(CNN) – A new poll suggests that the Democratic and Republican presidential contests both appear to be dead heats - tied at the top with just over a week to go until the New Hampshire primary.
Among likely Republican primary voters, former Massachusetts Gov. Mitt Romney and Sen. John McCain of Arizona are tied at 30 percent in the American Research Group survey released Sunday. Romney had long been the frontrunner in most surveys of New Hampshire Republicans, but McCain has made a steady climb in the polls in there the past few weeks.
McCain, the early national frontrunner for the GOP presidential nomination, but he was left for dead by much of the political establishment in August, after a money shortage forced his campaign to trim staff. But times have changed for McCain, thanks in part to positive debate performances and some key major media endorsements in New Hampshire and Iowa.
Former Arkansas Gov. Mike Huckabee is in third place among likely New Hampshire Republican primary voters, at 11 percent, with Rudy Giuliani two points back. Most other recent polls in the Granite State put the former New York City mayor in third place, in double digits. Rep. Ron Paul of Texas follows with 7 percent, with support for the remaining Republican White House hopefuls all in the lower single digits.
Sen. Hillary Clinton of New York and Sen. Barack Obama of Illinois are in a statistical dead heat in the battle for the Democratic nomination in New Hampshire, with 31 percent of likely primary voters supporting Clinton and 27 percent backing Obama. But if you take into account the survey’s sampling error of plus or minus 4 percentage points, it’s a virtual tie at the top. Clinton had enjoyed a lead in most New Hampshire polls the past few months, but the race has tightened recently, with Obama and Clinton basically tied in some surveys.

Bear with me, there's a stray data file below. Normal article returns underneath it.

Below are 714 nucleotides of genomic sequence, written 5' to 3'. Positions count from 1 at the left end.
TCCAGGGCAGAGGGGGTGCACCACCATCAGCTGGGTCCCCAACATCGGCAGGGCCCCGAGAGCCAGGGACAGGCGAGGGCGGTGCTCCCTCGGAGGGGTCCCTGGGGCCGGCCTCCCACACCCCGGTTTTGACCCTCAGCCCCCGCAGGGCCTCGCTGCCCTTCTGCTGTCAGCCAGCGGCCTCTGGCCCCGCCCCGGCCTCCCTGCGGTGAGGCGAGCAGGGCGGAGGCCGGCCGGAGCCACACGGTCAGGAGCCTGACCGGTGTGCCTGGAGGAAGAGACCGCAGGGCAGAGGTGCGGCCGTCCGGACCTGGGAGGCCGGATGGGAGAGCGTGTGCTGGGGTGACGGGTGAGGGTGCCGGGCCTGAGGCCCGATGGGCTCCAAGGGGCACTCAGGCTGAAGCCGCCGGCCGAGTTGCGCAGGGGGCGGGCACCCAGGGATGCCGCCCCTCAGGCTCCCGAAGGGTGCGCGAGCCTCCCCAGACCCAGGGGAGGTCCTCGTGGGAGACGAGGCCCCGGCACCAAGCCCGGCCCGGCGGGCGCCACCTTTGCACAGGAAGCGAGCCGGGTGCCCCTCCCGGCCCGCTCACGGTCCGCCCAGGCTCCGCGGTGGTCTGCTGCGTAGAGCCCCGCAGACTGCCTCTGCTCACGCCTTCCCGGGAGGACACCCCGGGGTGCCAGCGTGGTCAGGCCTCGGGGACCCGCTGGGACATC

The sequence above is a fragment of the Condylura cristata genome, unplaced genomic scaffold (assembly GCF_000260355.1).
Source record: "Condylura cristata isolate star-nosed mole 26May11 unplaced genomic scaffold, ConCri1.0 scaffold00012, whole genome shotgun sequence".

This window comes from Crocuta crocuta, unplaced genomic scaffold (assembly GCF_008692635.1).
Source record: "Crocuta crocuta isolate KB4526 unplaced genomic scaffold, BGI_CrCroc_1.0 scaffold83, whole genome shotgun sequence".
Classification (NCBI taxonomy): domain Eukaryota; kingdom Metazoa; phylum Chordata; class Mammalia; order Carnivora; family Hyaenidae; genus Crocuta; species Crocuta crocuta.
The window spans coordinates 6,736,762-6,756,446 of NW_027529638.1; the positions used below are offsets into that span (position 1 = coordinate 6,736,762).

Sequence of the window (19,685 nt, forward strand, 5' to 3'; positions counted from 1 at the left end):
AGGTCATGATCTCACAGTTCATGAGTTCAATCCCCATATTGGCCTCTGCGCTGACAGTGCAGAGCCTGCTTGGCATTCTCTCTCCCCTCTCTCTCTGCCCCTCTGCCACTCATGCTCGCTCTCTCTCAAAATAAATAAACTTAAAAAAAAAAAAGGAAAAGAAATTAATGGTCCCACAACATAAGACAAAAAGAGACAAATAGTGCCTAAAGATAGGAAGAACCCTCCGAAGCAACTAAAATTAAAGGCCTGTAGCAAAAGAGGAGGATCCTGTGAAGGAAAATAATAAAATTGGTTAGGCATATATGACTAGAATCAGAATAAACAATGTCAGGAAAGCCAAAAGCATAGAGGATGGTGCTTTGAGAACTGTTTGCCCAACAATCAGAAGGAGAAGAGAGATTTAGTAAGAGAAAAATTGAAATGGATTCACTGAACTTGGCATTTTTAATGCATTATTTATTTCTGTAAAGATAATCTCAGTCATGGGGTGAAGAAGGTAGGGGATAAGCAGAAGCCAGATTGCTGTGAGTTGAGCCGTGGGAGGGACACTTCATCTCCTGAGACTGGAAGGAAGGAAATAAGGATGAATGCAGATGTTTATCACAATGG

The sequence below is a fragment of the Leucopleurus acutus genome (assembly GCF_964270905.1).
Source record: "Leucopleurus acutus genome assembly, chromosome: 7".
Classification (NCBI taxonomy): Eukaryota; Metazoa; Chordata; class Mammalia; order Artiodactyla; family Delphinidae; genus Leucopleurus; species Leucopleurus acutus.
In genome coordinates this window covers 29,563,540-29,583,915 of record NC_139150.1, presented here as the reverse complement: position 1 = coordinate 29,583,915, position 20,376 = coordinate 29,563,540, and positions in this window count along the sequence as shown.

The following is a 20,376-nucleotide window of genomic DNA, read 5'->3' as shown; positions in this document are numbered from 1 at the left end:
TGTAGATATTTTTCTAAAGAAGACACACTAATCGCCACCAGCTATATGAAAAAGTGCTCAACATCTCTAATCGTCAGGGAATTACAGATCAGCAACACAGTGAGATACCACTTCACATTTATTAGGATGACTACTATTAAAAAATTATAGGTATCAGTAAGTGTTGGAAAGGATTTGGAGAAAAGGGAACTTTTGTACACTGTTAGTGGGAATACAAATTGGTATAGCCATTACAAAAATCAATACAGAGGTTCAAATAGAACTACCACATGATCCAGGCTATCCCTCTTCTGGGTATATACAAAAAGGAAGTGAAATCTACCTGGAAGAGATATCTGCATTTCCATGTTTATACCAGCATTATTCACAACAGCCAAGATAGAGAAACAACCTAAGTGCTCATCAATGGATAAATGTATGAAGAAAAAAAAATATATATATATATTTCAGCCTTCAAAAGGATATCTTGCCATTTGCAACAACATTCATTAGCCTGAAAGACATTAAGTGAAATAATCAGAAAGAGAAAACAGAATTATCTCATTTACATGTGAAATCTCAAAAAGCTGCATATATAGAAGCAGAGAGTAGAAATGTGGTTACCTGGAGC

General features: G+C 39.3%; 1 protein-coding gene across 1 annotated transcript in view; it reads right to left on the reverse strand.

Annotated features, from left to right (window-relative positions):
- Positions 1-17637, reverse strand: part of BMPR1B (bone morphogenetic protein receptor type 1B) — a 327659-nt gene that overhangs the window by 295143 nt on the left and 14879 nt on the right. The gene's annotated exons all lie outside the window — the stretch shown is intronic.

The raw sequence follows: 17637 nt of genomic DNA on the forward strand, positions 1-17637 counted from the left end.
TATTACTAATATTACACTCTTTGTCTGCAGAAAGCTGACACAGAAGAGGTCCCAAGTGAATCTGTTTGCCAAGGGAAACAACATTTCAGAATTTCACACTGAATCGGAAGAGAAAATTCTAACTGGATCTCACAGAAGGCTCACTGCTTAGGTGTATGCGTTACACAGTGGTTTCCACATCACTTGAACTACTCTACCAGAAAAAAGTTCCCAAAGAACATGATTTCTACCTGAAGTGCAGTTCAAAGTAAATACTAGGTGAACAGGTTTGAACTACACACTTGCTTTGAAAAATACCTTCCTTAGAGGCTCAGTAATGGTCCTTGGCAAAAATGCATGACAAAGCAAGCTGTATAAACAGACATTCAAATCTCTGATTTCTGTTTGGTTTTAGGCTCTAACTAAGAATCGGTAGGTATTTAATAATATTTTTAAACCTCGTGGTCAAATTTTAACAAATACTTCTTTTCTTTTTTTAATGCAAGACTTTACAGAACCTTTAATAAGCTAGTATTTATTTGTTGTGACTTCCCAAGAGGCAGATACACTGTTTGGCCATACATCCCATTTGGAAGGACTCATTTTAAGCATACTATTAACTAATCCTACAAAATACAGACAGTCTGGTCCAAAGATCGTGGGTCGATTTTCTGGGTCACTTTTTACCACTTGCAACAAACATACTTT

Former North Carolina Sen. John Edwards is in third place at 21 percent. The remaining Democratic candidates are all in single digits.
The phone survey of 600 likely Democratic primary votes and 600 likely Republican primary voters in New Hampshire was conducted December 27-29.
Not sure if anyone will be reading this "old news" now but it is interesting to see that less than two weeks ago the polls in New Hampshire showed just what was going to happen in New Hampshire– Clinton up by a few percentage points. Now Hilary is getting a lot of mileage out of the perception that she overcame a huge deficit in New Hampshire but in fact, the results matched her longstanding lead in New Hampshire polls. I would be questioning the validity of the post-Iowa poll figures cited by so many pundits. In fact, a couple of days before the NH election I saw a comprehensive list of poll results for NH and I was amazed at how varied they were; some had Obama ahead by several points, as reported in the media, but others showed Clinton on top by several points. The supposed "Obama surge" in NH helped lead to the perception of a "comeback" for Clinton but what if those poll results were flawed and the media had accurately predicted that Clinton would win? Would the win appear as dramatic as the media is portraying the victory? Obama is and has been the underdog for the duraction of the campaign and the fact that he did so well in Iowa and NH is the real story, especially given the Clintons' historic popularity in NH. Let's see a commentator (from CNN or elsewhere) talk about these facts.
What do you mean ?